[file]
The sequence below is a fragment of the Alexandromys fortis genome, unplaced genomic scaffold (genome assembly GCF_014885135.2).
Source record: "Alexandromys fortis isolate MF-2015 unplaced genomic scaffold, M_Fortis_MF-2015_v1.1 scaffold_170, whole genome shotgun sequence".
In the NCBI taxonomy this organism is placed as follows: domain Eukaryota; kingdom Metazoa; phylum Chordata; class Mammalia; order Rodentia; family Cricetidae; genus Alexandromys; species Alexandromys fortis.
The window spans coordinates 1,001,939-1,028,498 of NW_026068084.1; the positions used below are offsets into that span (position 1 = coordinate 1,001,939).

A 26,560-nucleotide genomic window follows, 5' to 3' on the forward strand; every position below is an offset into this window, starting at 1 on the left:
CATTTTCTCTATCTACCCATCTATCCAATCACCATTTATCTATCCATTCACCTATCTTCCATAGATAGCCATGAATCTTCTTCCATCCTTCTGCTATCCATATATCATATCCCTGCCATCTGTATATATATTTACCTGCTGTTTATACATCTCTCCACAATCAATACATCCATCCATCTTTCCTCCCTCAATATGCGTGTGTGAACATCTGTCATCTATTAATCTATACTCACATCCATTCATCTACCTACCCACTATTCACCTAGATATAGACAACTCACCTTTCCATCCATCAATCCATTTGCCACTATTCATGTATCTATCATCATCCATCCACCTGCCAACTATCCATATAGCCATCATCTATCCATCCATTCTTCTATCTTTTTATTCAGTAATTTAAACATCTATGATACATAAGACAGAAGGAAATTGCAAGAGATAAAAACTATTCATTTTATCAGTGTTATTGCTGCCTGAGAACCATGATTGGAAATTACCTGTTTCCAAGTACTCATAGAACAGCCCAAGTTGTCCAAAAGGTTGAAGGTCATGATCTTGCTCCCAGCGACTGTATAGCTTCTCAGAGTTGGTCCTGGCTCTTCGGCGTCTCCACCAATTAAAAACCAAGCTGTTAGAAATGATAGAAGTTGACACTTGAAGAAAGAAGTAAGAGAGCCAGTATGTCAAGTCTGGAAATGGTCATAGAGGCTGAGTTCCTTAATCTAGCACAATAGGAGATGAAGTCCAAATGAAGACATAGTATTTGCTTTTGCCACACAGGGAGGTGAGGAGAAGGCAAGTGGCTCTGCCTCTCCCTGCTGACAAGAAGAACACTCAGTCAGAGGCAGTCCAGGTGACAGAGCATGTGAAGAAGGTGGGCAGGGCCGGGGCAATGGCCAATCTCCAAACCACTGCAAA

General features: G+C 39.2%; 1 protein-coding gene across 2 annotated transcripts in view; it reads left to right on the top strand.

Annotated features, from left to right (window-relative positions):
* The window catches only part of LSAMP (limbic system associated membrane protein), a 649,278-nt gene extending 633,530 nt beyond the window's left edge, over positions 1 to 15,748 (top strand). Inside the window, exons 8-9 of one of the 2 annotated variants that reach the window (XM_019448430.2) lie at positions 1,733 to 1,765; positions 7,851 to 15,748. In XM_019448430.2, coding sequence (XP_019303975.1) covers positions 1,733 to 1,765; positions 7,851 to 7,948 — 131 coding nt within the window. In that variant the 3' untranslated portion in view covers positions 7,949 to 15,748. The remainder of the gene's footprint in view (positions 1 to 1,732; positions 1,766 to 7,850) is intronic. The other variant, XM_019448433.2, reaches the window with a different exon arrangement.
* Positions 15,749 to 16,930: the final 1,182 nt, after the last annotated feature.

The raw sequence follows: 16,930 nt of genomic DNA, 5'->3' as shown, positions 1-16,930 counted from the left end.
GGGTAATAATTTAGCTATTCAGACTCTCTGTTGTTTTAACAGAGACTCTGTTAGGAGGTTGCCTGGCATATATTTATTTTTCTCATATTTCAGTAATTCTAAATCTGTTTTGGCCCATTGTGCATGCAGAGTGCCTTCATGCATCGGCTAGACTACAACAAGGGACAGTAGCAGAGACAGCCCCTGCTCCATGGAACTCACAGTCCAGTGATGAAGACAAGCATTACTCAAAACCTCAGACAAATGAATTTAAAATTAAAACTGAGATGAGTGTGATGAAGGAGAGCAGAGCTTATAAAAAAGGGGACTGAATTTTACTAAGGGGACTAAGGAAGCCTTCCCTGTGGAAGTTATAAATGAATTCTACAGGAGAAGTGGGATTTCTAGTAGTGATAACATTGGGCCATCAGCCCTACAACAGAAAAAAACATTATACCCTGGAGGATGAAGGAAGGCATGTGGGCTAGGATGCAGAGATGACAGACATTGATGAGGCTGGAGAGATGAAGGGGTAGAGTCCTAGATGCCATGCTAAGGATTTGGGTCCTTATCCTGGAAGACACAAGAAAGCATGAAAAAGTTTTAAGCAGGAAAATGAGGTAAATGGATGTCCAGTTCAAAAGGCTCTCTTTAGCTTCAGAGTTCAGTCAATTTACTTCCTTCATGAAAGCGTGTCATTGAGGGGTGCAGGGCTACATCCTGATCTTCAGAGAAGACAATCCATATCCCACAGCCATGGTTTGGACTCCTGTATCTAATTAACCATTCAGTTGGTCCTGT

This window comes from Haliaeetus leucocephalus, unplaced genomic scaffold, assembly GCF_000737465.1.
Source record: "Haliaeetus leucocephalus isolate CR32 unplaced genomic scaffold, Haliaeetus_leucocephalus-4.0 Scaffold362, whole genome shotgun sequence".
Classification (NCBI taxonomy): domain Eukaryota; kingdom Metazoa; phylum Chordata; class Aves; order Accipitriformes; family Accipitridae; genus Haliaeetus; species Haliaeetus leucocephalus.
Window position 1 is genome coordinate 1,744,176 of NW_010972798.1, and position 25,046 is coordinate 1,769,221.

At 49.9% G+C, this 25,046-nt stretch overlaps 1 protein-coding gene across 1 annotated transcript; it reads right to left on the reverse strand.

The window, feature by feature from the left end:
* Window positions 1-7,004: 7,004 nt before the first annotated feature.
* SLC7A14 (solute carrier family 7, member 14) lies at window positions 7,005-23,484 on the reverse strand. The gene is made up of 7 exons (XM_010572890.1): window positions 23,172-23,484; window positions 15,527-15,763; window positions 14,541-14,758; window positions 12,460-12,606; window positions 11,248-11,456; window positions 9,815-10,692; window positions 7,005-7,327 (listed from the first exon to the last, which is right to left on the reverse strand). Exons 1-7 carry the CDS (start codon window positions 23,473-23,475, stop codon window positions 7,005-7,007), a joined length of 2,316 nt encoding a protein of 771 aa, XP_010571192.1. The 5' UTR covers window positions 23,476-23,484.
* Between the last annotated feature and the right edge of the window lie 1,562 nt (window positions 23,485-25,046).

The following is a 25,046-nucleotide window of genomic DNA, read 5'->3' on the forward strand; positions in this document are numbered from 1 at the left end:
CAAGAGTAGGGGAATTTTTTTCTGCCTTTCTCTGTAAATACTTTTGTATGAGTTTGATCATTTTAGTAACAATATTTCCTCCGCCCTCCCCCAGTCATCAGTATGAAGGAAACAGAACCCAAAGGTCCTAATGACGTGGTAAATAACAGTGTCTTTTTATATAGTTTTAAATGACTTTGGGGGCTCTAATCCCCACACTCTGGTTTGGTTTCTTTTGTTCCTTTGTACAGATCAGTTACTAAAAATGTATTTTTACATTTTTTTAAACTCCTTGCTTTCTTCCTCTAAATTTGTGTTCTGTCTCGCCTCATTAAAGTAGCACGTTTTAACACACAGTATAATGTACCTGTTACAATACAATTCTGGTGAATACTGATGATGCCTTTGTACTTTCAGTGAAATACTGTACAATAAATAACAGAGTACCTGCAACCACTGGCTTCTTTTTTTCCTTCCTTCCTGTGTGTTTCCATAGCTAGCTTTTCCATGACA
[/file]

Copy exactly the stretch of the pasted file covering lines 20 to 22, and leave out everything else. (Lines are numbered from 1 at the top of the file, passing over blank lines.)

* SLC7A14 (solute carrier family 7, member 14) lies at window positions 7,005-23,484 on the reverse strand. The gene is made up of 7 exons (XM_010572890.1): window positions 23,172-23,484; window positions 15,527-15,763; window positions 14,541-14,758; window positions 12,460-12,606; window positions 11,248-11,456; window positions 9,815-10,692; window positions 7,005-7,327 (listed from the first exon to the last, which is right to left on the reverse strand). Exons 1-7 carry the CDS (start codon window positions 23,473-23,475, stop codon window positions 7,005-7,007), a joined length of 2,316 nt encoding a protein of 771 aa, XP_010571192.1. The 5' UTR covers window positions 23,476-23,484.
* Between the last annotated feature and the right edge of the window lie 1,562 nt (window positions 23,485-25,046).

The following is a 25,046-nucleotide window of genomic DNA, read 5'->3' on the forward strand; positions in this document are numbered from 1 at the left end: